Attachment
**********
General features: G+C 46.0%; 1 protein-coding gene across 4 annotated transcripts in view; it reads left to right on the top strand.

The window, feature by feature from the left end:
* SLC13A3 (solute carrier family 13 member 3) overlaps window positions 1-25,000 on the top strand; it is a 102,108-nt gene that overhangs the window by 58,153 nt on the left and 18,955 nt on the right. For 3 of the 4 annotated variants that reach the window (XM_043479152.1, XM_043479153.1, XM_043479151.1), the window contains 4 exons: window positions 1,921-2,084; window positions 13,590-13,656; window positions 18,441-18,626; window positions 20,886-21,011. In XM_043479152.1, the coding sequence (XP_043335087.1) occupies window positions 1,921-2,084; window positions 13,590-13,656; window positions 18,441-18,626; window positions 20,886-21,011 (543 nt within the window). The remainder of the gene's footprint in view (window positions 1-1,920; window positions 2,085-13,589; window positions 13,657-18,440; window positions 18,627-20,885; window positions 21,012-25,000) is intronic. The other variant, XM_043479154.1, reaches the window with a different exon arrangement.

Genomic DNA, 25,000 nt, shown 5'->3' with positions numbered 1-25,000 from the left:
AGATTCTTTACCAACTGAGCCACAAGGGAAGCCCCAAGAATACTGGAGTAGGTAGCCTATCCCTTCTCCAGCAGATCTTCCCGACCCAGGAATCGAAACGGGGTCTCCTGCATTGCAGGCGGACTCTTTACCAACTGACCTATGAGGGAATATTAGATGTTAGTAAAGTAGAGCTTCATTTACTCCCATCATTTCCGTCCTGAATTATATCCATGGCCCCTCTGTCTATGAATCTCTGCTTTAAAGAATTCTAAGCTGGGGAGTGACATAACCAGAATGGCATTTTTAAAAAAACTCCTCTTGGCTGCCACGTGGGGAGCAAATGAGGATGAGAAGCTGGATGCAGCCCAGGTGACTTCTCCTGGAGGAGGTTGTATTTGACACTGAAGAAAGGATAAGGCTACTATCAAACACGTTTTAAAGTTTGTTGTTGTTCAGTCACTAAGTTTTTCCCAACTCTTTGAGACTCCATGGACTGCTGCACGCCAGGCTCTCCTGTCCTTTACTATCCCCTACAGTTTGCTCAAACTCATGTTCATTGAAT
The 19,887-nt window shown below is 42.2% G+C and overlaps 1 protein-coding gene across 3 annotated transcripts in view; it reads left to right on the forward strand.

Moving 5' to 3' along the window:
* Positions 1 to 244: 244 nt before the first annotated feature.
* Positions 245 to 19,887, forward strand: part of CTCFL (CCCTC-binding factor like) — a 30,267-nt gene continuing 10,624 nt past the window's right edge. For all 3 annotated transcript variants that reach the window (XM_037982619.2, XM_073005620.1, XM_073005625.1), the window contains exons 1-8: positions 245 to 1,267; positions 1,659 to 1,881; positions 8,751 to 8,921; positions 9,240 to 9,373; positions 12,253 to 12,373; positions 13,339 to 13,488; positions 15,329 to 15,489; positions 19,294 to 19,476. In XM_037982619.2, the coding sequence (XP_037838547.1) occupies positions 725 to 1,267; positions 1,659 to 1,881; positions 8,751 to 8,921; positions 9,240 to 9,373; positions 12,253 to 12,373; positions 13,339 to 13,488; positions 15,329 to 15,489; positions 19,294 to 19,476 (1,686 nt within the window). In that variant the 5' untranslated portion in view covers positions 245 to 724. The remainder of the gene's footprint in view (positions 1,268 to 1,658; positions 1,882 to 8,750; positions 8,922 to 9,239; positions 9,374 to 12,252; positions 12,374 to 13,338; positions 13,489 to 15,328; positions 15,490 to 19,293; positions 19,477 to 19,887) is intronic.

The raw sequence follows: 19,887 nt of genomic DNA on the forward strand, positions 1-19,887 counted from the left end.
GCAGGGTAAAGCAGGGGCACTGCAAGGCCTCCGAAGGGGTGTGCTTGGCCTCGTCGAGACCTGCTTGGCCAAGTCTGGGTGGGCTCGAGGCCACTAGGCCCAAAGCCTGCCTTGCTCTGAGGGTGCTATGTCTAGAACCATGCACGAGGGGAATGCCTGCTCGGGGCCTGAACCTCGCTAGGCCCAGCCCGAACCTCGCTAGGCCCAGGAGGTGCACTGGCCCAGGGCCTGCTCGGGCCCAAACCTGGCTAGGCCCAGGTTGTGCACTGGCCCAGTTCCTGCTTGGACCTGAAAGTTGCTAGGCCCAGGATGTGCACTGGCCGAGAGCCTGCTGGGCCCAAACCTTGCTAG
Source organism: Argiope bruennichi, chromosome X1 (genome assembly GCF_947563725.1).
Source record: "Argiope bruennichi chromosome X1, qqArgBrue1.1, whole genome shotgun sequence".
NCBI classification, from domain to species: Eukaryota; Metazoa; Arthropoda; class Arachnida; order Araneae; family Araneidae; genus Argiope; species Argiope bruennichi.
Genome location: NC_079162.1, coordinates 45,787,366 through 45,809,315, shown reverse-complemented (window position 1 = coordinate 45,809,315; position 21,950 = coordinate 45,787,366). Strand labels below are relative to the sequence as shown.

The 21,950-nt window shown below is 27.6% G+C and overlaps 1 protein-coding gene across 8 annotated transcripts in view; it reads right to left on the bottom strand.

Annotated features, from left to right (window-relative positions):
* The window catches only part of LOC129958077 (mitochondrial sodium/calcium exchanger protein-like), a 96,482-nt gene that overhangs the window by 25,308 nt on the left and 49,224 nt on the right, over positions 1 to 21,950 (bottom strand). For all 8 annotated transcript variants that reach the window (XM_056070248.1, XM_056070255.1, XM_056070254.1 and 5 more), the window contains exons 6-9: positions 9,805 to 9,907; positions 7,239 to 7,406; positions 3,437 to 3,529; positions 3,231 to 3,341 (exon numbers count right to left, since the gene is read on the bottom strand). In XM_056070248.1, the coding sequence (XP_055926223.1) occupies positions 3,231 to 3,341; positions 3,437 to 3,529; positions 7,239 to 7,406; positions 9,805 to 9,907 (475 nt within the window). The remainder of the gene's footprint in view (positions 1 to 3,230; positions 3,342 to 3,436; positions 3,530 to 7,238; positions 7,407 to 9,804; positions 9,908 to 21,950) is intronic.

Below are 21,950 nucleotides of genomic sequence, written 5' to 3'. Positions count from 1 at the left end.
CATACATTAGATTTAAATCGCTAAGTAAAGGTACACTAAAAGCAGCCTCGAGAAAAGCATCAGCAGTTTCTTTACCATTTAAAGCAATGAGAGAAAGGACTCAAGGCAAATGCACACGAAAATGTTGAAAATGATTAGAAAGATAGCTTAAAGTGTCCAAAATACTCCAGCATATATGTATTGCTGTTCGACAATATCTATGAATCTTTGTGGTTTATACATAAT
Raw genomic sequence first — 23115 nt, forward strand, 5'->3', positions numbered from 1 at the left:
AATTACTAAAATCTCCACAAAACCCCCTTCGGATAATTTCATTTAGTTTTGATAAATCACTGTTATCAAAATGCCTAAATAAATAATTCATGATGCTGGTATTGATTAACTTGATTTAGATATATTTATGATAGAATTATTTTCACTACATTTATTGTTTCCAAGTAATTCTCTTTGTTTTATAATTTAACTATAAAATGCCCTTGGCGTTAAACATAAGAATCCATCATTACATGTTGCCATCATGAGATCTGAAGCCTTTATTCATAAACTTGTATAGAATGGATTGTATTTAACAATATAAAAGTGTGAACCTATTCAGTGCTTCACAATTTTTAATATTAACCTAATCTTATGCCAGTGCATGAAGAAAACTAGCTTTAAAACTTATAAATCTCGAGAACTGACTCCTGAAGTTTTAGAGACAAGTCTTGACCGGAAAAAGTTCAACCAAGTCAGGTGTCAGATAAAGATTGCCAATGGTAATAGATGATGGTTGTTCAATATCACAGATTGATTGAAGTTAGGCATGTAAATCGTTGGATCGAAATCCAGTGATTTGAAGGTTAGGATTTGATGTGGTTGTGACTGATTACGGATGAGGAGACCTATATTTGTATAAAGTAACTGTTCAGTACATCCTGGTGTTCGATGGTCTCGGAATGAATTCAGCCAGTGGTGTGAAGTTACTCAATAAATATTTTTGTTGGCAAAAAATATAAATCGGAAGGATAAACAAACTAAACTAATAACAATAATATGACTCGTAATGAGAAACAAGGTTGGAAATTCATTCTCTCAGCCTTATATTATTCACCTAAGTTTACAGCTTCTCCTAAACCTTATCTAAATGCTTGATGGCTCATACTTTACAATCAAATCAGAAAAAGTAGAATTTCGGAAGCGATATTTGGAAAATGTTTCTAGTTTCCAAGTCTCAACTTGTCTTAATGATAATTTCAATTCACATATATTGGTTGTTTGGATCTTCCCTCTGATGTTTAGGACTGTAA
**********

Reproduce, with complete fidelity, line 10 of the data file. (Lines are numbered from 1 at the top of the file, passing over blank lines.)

The raw sequence follows: 19,887 nt of genomic DNA on the forward strand, positions 1-19,887 counted from the left end.